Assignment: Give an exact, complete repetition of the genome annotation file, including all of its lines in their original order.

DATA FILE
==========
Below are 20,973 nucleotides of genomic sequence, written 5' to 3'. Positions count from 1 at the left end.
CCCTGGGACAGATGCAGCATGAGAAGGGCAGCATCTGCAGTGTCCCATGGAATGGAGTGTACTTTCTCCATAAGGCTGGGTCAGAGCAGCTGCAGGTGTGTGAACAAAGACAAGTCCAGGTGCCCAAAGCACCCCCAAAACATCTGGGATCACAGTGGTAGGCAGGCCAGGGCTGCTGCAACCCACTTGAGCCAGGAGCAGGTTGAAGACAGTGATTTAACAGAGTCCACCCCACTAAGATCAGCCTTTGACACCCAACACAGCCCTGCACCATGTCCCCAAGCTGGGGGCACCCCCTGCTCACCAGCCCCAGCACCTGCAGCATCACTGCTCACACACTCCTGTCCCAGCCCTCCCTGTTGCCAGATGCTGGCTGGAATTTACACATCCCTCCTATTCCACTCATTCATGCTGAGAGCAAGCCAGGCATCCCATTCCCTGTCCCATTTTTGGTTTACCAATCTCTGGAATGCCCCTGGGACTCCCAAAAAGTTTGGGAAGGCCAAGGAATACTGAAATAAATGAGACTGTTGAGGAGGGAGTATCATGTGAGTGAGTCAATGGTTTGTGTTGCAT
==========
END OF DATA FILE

Below are 20,973 nucleotides of genomic sequence, written 5' to 3'. Positions count from 1 at the left end.
CCCTGGGACAGATGCAGCATGAGAAGGGCAGCATCTGCAGTGTCCCATGGAATGGAGTGTACTTTCTCCATAAGGCTGGGTCAGAGCAGCTGCAGGTGTGTGAACAAAGACAAGTCCAGGTGCCCAAAGCACCCCCAAAACATCTGGGATCACAGTGGTAGGCAGGCCAGGGCTGCTGCAACCCACTTGAGCCAGGAGCAGGTTGAAGACAGTGATTTAACAGAGTCCACCCCACTAAGATCAGCCTTTGACACCCAACACAGCCCTGCACCATGTCCCCAAGCTGGGGGCACCCCCTGCTCACCAGCCCCAGCACCTGCAGCATCACTGCTCACACACTCCTGTCCCAGCCCTCCCTGTTGCCAGATGCTGGCTGGAATTTACACATCCCTCCTATTCCACTCATTCATGCTGAGAGCAAGCCAGGCATCCCATTCCCTGTCCCATTTTTGGTTTACCAATCTCTGGAATGCCCCTGGGACTCCCAAAAAGTTTGGGAAGGCCAAGGAATACTGAAATAAATGAGACTGTTGAGGAGGGAGTATCATGTGAGTGAGTCAATGGTTTGTGTTGCAT